Heart rate-based versus speed-based high-intensity interval training in young soccer players

Rabbani and M. Buchheit. Heart rate-based versus speed-based high-intensity interval training in young soccer players. International Research in Science and Soccer II, 2015, In press

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HR vs Speed based HIT


While heart rate (HR) is often used to control exercise intensity during high-intensity interval training (HIT), this approach has several limitations, including the difficulty for practitioners to regulate running intensity. To overcome these limitations, using the speed reached at the end of the 30-15 Intermittent Fitness Test (VIFT) as the reference for running intensity has been suggested. The aim of the present study was to compare the effect of HR- vs. VIFT-based HIT on high-intensity intermittent running performance in young soccer players. Twenty two soccer players (15.12 ± 0.5 yrs) were divided in two different experimental groups including HR-based (n=10) or VIFT-based (n=12) HIT during their preseason preparation. The VIFT-based HIT group performed a 30-15 Intermittent Fitness Test before the intervention to detect player’s VIFT. All players performed a Yo-Yo Intermittent Recovery Test level 1 (YYIRT1) before and after the intervention. All players underwent the same conditioning and technical/tactical training programs for 4-5 weeks, except the method of individualizing soccer-specific HIT sessions with the ball (2 sessions of HIT=3 sets of 3:30 min): either according to 90-95% of maximal HR, or 65-70% VIFT. We then compared the between-group differences in weekly improvement in YYIRT1 using magnitude-based inferences. VIFT-based HIT produced likely greater weekly improvement in YYIRT1performance than HR-based HIT (+86%, 90%CL (1.5- 240%); standardized difference: +0.7(0.02- 1.40), chances for greater/similar/lower values of 95/4/1). Using VIFT as a reference speed for HIT programming may elicit greater high-intensity intermittent running performance improvements than using percentages of maximal HR in young soccer players.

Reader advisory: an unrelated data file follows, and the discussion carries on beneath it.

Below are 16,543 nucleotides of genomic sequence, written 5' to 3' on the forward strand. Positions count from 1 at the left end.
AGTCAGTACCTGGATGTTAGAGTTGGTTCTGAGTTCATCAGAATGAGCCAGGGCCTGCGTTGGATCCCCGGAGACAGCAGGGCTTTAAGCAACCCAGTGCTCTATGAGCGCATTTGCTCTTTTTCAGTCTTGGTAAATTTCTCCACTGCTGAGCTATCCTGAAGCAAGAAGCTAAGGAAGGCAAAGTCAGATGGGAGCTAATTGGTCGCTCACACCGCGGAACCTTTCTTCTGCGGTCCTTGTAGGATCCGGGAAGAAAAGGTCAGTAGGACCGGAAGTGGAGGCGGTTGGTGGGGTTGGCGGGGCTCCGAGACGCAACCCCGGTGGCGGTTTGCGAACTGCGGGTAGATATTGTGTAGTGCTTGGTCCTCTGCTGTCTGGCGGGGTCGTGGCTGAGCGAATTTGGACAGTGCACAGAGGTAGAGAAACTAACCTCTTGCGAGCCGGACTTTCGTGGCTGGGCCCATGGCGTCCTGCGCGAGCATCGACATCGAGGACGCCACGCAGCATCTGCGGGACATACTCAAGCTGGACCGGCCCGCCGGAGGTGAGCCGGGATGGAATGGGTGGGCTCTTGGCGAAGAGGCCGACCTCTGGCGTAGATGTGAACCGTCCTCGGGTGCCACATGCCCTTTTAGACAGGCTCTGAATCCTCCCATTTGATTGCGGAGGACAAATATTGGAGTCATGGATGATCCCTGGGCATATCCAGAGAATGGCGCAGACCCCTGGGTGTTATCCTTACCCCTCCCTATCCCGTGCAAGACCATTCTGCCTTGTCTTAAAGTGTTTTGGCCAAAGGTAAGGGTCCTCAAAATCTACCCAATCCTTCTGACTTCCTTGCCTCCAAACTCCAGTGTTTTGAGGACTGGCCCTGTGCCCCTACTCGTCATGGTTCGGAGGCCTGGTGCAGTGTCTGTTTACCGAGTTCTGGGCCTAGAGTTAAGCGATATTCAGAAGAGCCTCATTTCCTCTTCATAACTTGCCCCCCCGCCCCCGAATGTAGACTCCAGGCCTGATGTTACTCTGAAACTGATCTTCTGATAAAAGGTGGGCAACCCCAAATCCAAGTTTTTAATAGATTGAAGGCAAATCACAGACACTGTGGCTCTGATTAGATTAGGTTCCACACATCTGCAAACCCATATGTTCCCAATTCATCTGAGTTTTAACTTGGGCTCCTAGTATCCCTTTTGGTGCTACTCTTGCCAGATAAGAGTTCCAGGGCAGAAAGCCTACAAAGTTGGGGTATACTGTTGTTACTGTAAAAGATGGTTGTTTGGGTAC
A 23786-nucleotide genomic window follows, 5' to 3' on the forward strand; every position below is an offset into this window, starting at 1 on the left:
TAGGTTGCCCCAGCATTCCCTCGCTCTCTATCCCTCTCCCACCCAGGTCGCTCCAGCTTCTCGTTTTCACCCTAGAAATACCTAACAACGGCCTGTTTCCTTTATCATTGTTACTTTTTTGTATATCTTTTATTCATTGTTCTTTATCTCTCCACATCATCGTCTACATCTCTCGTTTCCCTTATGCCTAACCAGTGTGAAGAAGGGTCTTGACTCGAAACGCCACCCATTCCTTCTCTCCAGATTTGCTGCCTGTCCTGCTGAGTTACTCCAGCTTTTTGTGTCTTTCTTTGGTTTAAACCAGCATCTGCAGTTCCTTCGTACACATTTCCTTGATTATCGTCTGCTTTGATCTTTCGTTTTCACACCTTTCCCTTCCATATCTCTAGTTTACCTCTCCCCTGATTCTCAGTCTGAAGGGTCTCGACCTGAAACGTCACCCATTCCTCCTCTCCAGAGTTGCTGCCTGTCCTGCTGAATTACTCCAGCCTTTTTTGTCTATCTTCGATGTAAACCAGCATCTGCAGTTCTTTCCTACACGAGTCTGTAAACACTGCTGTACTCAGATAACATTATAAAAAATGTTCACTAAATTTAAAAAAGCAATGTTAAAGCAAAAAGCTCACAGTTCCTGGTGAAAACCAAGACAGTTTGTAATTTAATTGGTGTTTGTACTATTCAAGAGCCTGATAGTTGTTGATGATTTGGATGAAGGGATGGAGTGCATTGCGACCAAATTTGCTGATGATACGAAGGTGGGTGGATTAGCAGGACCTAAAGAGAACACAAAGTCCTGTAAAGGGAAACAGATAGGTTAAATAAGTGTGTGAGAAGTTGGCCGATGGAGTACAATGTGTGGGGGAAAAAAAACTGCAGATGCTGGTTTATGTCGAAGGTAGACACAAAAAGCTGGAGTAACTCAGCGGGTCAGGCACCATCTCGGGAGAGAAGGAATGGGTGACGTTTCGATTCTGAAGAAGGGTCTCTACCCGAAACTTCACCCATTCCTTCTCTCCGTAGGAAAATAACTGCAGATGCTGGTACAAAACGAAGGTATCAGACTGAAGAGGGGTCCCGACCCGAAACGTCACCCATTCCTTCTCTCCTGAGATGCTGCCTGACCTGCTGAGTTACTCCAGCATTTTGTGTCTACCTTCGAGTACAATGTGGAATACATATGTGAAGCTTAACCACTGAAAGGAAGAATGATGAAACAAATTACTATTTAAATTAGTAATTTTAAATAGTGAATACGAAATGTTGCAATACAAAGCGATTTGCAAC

Key words: high-intensity running programming; training individualization; high-intensity running performance; 30-15 Intermittent Fitness Test.